From Synodality to a creative pastoral approach

Journalists and commentators have been spilling a lot of ink over the recently ended “Amazon Synod.” And, naturally, they are mostly focusing on these three items that emerged from the Oct 6-27 gathering.

Nov 10, 2019

By Robert Mickens
Journalists and commentators have been spilling a lot of ink over the recently ended “Amazon Synod.” And, naturally, they are mostly focusing on these three items that emerged from the Oct 6-27 gathering:

1. The Synod Fathers’ recommendation that married men who are already permanent deacons be ordained to the presbyterate (priesthood) in certain cases.

2. The request for further study on how to formally recognise ministries carried out by women, including the possibility of allowing them to become deacons.

3. The Synod assembly’s suggestion that people of the Pan-Amazon region be allowed to develop a liturgical rite that better incorporates religious elements and expressions unique to their culture.

These recommendations, which all passed by at least a 2/3 margin among the 184 voting members, have deeply alarmed certain Catholics who boast of being “orthodox” and “faithful.”

Ignorance of Church history and theology or just mendacity?
The journalists among them have been saying apocalyptically that Pope Francis would fall into heresy if he were to implement the suggestions that came out of his “rigged” Synod assembly. The pope has already indicated that he will, in some way or another, advance these three proposals (among several others).

But claims that this would be a break with Church tradition are false. And those who make them – including presbyters and even some bishops and cardinals – must be ignorant of history and theology.

Otherwise, they are doing nothing else but engaging in that unique form of Trump-like mendacity where one repeats lies often and earnestly enough until people are convinced they are true.

First of all, Francis is not moving to end the celibate priesthood. Yes, he is opening a path that many reform-minded Catholics hope will lead, eventually, to the discontinuation of mandatory celibacy for diocesan priests.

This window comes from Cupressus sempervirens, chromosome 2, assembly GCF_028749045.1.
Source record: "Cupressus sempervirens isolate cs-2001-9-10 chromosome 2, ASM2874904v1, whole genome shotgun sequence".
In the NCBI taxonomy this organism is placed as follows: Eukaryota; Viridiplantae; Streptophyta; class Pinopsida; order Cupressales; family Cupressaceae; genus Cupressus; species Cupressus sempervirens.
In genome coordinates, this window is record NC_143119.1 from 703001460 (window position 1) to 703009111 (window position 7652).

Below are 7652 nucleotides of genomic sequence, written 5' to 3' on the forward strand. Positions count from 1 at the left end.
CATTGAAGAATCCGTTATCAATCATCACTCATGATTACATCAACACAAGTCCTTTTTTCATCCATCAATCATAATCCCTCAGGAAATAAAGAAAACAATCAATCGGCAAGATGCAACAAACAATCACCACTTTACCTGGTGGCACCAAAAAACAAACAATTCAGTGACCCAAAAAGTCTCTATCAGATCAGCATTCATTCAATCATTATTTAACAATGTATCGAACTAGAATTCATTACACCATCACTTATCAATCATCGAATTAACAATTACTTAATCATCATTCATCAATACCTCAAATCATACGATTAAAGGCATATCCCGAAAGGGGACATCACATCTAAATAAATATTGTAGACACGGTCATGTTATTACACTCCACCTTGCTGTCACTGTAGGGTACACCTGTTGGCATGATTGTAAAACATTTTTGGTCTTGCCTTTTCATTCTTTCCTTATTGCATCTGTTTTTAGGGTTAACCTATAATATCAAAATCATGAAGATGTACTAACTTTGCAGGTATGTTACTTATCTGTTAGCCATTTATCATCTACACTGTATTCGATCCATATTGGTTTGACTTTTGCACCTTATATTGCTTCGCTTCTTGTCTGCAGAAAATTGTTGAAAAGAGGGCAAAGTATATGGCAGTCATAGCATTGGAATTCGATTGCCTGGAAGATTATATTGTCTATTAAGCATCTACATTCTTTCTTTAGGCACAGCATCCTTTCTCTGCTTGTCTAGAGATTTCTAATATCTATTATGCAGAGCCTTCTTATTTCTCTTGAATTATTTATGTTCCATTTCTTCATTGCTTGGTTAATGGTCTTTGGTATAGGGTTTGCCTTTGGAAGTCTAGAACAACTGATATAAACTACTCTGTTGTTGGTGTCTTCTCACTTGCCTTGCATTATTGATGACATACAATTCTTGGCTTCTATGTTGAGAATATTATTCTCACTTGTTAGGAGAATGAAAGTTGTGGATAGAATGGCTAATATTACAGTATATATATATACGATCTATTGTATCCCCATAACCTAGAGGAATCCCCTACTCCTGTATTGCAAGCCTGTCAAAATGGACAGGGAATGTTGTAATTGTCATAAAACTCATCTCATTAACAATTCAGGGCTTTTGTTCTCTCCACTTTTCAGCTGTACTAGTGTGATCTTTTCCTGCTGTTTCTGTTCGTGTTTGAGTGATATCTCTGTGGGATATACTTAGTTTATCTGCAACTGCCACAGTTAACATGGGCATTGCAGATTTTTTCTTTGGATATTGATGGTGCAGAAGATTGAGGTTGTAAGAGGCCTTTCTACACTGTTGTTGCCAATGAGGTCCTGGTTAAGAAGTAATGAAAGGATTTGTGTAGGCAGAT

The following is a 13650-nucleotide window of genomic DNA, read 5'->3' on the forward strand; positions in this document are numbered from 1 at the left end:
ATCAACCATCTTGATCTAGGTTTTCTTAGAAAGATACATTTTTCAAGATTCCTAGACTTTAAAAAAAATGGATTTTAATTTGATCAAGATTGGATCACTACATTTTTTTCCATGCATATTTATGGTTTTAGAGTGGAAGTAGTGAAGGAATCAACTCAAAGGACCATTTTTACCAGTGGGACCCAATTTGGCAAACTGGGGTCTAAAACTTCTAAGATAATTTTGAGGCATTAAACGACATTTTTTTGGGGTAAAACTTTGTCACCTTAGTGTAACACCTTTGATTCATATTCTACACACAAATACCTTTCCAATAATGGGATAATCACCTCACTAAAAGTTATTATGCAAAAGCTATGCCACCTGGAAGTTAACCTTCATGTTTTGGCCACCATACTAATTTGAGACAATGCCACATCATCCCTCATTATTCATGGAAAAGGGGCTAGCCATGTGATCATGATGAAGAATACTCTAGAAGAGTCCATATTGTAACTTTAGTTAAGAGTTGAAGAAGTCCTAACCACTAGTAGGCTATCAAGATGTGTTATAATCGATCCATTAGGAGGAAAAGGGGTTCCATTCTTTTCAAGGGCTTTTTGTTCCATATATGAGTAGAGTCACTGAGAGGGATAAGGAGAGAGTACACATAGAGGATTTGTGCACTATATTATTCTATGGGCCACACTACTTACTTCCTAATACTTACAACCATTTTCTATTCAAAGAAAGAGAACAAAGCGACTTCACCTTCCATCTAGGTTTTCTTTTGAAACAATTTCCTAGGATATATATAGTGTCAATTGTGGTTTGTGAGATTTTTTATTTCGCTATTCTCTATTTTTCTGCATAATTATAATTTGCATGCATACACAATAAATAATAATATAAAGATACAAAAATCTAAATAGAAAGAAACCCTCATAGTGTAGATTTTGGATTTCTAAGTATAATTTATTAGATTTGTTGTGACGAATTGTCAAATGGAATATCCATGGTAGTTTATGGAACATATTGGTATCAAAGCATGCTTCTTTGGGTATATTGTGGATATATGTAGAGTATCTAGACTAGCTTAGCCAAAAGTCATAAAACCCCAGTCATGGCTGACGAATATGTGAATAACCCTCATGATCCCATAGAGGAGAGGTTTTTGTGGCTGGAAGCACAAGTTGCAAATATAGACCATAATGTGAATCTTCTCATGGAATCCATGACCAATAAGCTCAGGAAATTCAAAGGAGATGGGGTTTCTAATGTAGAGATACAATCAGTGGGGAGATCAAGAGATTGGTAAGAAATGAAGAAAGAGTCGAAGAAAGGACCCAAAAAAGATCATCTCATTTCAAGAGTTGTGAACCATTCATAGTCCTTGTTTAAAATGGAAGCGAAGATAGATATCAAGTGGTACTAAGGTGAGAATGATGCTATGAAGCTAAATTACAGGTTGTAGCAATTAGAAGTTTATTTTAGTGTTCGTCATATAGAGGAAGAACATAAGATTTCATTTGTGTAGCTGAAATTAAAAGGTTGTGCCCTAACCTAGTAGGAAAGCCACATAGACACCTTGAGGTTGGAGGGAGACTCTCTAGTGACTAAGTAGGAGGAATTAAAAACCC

This is not a break with tradition, nor is it heretical. It is actually a recovery of the oldest tradition in the Church – a priesthood of both married and celibate men.

Secondly, there is a wide body of evidence that women served as deacons in the early centuries of Christianity, though how and under what conditions seems to be a matter of further research.

And there are Orthodox Churches (with a big O) that have embraced this tradition and have reintroduced the female diaconate.

And, thirdly, in regards to the possibility of creating a special Amazonian liturgy (liturgical rite), this is also solidly in continuity – and is not a break – with the oldest Christian tradition.

The Amazon Synod marks animportant shift
Still, the “orthodox” Catholics (with a small o) are acting like these are novel innovations. They clearly are not.

But there is one thing these alarmists are dead right about – the Synod of Bishops’ special assembly for the Pan-Amazonian Region has marked an important shift.

This assembly “clearly signalled the end of nearly five centuries” of Tridentine Catholicism wrote La Croix’s Isabelle de Gaulmyn.

“We are still, consciously or unconsciously, largely dependent on this  Council (of Trent)… (which) structured Catholicism around the figure of the priest,” she wrote.

“The cleric, one single person, then becomes the central character. He concentrates on his person all the sacred functions, starting from the Eucharist and confession. This concept of the ideal priest – the “holy priest” identified with Christ, placed above the faithful and condemning them to be nothing more than a simple flock of docile sheep – has deeply marked the mentality of all Catholics, and has greatly favoured the prevailing ‘clericalism’, including among the laity.”

A Church more centred on the cultic priesthood than the Eucharist
This one paragraph sums up the type of Church and model of ordained priesthood that many Catholics – and not just the so-called traditionalist – want to preserve.

Whether it is out of nostalgia or a clericalist mentality, they do not want the Church they have always known to become “protestantised,” an anti-ecumenical phrase that even too many bishops carelessly use.

Catholics believe that the Eucharist is the “source and summit” of the Church’s life and activity (Lumen Gentium No. 11). Yet, as Gaulmyn points out, the Tridentine ethos has created a mentality and model of Church that, effectively, is more centred on the male cultic priest (sacerdos) than on the Eucharist.

She notes that even in the aftermath of the Second Vatican Council (196265), this model and mentality are still solidly in place. But is she right that this latest Synod gathering marks the beginning of its end? --LCI ( com/)

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